Last month, we established that developing game-changing speed results from a two-pronged attack: weight work to develop explosiveness, power and strength; and time in the lanes to improve stride length and frequency. Florida track strength and conditioning coach Mark Campbell already let you in on the weight room work. Now, David Abernethy, strength coach for Clemson soccer, offers some drills to help you stride past the competition.
Speed is a function of stride frequency and stride length. The faster you can take another step and the greater distance it covers, the better your time. To boost their speed, Abernethy trains his athletes with several drills, including build-ups, over speed sprints and resistive sprints. “With all the drills, allow for full recovery before performing the next rep,” he advises. “You’re not conditioning with these drills; you’re training speed.”
He prescribes 2 to 3 minutes of rest, so you’re fully recovered to reach top-end speed each time. “We’re trying to train the nervous system to respond to full speed,” Abernethy says. “If you don’t train at full speed, you won’t get faster.”
Abernethy recommends training speed two days a week. On each training day, warm up with four 40s at 50 to 75 percent; perform 4 to 6 reps of one of the following drills; and finish with four 45-yard sprints. “We use 45 yards on our final sprints to teach the athletes to run through the line instead of up to it,” he says.
Abernethy uses build-ups to increase stride length. Running at half, three-quarter and full speed during a single rep teaches you to work on different phases of the sprint and improve acceleration.
• Run a total of 45 yards
• Run half-speed for first 15 yards
• Run three-quarter speed for second 15 yards
• Run full speed for final 15 yards
Coaching Point: “Make smooth transitions from half to three-quarter to full speed. I shouldn’t see a sharp change. It should be gradual, like a car with automatic transmission versus one with a clutch. That’s what I tell my guys—I shouldn’t see a giddy-up in their steps when they change gears.”
Over-speed sprints teach athletes to run faster. A cord is attached to the athlete, and a partner pulls him forward at a faster than-normal pace. The end result: his muscles and nervous system become accustomed to moving at the faster speed.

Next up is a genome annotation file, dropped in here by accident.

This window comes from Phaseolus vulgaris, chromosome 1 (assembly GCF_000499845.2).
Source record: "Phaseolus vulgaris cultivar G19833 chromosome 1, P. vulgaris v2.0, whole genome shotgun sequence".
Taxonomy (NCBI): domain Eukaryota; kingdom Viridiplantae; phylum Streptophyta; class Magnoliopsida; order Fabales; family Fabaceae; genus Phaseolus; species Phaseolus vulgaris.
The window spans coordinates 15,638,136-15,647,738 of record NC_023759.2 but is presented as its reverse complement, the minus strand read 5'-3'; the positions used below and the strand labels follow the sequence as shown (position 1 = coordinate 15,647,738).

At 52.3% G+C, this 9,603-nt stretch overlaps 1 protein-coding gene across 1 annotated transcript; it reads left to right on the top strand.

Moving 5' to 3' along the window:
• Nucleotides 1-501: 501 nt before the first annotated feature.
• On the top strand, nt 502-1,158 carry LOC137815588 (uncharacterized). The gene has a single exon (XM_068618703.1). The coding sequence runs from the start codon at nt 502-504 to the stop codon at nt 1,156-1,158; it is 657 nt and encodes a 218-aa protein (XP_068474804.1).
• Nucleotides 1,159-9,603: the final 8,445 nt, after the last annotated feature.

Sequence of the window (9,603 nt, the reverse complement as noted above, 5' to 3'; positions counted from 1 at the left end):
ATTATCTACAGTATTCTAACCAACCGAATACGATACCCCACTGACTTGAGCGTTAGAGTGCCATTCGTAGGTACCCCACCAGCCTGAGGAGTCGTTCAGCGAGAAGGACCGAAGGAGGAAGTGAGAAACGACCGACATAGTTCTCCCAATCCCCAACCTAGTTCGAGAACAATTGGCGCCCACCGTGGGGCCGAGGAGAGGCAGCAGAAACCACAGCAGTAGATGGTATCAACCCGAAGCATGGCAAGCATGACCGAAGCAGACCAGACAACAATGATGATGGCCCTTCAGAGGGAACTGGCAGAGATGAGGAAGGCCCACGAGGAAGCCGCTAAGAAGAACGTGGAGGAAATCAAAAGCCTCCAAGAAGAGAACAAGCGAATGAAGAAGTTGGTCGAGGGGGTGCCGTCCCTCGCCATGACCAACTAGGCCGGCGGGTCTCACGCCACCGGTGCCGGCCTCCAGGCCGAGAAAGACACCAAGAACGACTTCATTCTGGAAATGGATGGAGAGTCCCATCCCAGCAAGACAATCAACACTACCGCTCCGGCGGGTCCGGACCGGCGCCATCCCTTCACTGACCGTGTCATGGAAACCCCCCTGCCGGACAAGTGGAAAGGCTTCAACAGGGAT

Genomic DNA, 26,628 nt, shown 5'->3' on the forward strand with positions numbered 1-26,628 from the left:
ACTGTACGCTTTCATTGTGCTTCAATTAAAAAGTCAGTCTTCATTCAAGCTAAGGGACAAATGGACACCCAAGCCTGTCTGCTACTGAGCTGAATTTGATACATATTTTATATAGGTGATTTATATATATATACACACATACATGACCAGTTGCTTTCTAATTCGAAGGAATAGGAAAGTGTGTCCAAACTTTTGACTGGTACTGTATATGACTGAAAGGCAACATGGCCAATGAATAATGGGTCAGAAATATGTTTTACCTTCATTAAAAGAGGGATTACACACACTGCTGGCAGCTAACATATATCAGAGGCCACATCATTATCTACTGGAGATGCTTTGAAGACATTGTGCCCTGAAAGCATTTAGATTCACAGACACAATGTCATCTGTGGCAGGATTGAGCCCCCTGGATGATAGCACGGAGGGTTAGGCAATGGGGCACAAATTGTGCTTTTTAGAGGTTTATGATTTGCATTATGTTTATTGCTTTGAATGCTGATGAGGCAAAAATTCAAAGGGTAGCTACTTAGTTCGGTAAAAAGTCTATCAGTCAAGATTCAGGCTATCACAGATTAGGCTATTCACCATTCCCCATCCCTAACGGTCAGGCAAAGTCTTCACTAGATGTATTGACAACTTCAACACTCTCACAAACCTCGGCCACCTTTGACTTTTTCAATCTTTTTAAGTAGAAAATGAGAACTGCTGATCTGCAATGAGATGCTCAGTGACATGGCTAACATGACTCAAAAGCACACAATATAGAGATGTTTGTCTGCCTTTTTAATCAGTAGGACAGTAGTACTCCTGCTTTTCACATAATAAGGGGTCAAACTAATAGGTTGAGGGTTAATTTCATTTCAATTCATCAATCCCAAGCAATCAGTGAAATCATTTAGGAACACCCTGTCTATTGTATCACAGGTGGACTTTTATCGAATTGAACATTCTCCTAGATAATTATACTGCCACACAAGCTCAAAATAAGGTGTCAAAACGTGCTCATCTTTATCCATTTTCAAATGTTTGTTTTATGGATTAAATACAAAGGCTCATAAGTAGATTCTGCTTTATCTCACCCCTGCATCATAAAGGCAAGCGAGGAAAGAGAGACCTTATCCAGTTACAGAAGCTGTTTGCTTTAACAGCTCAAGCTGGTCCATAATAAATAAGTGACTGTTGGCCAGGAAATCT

Abernethy says, “You have to watch the athlete’s mechanics when he performs this drill. If he’s not mechanically sound during the sprint, there is a chance he’ll pull a hamstring.” To reduce the incidence of such injuries, Abernethy watches his athletes for fatigue and prescribes sprints of only 30 yards. When fatigue sets in, mechanics can suffer, and longer distances increase the chance of fatiguing.
• Attach over-speed cord to body harness
• Sprint 30 yards with cord assisting in direction of sprint
Pulling a weighted sled effectively works the drive phase of a sprint; and an improved drive phase makes for faster starts and greater acceleration. “Sled pulls provide added resistance to the hips and hamstrings,” Abernethy says. “When you start to strain as you sprint against the resistance, you train the central nervous system, which tells the body to work harder. Then, once you take off the sled, working at the same intensity as you did with the sled makes you faster.” Like over-speed sprints, resistive sprints have the potential for injury when fatigue sets in and mechanics break down. Therefore, only perform sled pulls for 30 yards.
• Attach weight sled to body harness
• Sprint 30 yards pulling against sled
• Use 10-15 percent of body weight on sled
Coaching Point: “Sometimes, when you pull against a sled, your arms swing across your body to help pull the extra weight. Make sure your arms drive front to back, and keep your entire body loose. Don’t overstrain your face or abs.”